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Top 10 Famous Fictional Heroines

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In exploring the world of literature, these heroines come immediately to mind: Edna Pontellier, Madame Bovary, Moll Flanders, Anna Karenin, Lily Bart, Jane Eyre, Hester Prynne, Elizabeth Bennet, Daisy Miller, and Murasaki Shikibu. Other heroines include: Lucy Honeychurch, Antonia Shimerdas, Ellen Olenska, Josephine (Jo) March, and Isabel Archer. Read more about famous fictional heroines. These novels feature just a few of the many... Warning: You may encounter spoilers (if you've not yet read the books).

1. Moll Flanders

by Daniel Defoe. This famous and bestselling novel details The Fortunes and Misfortunes of the Famous Moll Flanders, who was a thief, a wife, a mother, a whore, and much more.
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2. Edna Pontellier: The Awakening

by Kate Chopin. In this collection, you'll find The Awakening, Kate Chopin's most famous work, and you'll read about Edna Pontellier, as she struggles to find independence.
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3. Anna Karenina

by Leo Tolstoy. In Anna Karenina, we meet the title character, a young married woman who has an affair and eventually commits suicide by throwing herself under a train. The novel is one of the greatest tragedies of all time.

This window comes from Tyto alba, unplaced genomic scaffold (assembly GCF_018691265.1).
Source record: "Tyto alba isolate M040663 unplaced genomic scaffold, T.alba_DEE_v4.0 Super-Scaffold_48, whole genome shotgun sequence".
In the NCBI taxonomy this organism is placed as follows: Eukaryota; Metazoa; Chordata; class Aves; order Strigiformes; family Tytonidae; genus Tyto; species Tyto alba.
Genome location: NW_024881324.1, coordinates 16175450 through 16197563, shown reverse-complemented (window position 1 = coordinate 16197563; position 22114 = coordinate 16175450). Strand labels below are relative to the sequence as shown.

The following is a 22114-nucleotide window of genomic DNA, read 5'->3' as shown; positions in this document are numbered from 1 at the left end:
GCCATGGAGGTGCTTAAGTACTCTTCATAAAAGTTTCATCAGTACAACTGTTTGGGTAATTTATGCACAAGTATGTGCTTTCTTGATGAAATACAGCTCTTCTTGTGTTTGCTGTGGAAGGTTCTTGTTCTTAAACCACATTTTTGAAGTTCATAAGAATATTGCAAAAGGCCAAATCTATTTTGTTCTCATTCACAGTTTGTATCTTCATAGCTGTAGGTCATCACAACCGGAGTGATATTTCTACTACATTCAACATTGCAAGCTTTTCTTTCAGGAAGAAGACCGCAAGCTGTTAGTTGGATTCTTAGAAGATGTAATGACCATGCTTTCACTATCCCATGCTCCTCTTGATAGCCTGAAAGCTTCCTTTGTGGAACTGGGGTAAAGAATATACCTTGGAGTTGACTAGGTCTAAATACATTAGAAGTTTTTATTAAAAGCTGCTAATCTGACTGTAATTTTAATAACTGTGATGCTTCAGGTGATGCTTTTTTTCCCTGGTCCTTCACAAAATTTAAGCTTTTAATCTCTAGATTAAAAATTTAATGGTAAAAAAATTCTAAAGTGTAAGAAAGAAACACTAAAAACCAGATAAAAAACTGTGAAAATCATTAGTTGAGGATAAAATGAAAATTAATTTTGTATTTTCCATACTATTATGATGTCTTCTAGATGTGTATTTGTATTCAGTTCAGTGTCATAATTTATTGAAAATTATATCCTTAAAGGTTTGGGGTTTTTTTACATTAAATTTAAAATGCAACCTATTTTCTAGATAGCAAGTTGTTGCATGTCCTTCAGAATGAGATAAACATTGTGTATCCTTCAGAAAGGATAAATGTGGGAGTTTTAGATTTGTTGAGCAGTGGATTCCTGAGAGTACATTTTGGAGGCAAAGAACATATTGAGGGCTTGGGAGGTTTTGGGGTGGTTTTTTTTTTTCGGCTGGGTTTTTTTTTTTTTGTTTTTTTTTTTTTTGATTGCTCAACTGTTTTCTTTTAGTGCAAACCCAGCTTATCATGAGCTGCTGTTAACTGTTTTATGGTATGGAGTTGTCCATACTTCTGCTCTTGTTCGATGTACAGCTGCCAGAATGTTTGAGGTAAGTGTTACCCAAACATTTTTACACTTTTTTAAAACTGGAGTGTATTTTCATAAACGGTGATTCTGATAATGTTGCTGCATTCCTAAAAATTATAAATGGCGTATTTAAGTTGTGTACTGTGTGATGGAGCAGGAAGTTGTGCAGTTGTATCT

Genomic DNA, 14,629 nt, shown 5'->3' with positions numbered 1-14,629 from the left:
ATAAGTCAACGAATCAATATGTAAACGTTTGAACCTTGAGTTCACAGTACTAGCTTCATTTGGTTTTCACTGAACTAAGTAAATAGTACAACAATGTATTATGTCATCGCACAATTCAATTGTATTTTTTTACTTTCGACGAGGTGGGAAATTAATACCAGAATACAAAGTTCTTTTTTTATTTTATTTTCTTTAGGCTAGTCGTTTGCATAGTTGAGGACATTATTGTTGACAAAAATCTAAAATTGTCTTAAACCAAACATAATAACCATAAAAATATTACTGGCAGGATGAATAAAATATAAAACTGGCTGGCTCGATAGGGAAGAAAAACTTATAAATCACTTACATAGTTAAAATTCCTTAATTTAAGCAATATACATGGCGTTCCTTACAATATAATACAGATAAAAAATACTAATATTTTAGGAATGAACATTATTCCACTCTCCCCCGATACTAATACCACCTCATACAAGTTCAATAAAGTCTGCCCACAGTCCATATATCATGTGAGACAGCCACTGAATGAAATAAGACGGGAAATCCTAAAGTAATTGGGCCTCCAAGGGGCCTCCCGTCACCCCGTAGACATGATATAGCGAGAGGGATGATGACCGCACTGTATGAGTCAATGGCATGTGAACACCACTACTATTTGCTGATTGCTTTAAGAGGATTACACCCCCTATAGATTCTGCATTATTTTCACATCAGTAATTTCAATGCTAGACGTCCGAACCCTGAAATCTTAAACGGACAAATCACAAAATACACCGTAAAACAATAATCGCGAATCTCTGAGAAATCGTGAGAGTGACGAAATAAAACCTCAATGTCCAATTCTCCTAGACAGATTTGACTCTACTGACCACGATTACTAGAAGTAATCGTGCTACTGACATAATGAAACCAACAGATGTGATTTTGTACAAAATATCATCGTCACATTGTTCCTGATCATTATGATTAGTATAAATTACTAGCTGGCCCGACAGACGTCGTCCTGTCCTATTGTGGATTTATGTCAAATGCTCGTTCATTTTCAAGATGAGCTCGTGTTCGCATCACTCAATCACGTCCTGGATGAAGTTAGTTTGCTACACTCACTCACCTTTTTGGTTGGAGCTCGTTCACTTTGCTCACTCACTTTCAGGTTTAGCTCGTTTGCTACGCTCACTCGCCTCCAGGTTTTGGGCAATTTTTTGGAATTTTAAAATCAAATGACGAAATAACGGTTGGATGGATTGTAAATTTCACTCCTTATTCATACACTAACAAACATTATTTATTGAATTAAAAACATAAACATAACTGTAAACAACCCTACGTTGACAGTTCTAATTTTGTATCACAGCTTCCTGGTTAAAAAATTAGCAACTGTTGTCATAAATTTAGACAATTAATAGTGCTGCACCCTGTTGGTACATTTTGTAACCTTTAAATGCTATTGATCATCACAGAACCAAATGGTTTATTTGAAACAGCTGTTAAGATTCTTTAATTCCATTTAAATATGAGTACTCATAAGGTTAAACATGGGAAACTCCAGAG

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4. Emma Bovary: Madame Bovary

by Gustave Flaubert. This novel is the story of Emma Bovary, who was full of dreams and romantic notions. After marrying a country doctor, and having a daughter, she feels unfulfilled, which propells her toward adulteries and impossible debt. Her death is painful and tragic.

5. Jane Eyre

by Charlotte Bronte. Learn about the life and adventures of the title character, Jane Eyre, an orphaned young girl, who experience Lowood, becoming a governess, falling in love, and more.
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6. Elizabeth Bennett: Pride and Prejudice

by Jane Austen. Pride and Prejudice was originally entitled First Impressions, but Jane Austen revised and finally published in 1813. Read about the Bennett family as Austen explores human nature.
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7. Hester Prynne: The Scarlet Letter

by Nathaniel Hawthorne. The Scarlet Letter is about Hester Prynne, who is forced to wear a scarlet letter to atone for her adultery.
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8. Josephine (Jo) March: Little Women

by Louisa May Alcott. Josephine (Jo) March is one of the most memorable heroines in literary history, with her literary aspirations and antics.
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9. Lily Bart: The House of Mirth

by Edith Wharton. The House of Mirth details the rise and fall of Lily Bart, beautiful and charming woman, who is on the hunt for a husband.
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10. Daisy Miller

by Henry James. Oxford University Press. From the publisher: "Daisy Miller is a fascinating portrait of a young woman from Schenectady, New York, who, traveling in Europe, runs afoul of the socially pretentious American expatriate community in Rome... On the surface, Daisy Miller unfolds a simple story of a young American girl's willful yet innocent flirtation with a young Italian, and its unfortunate consequences."
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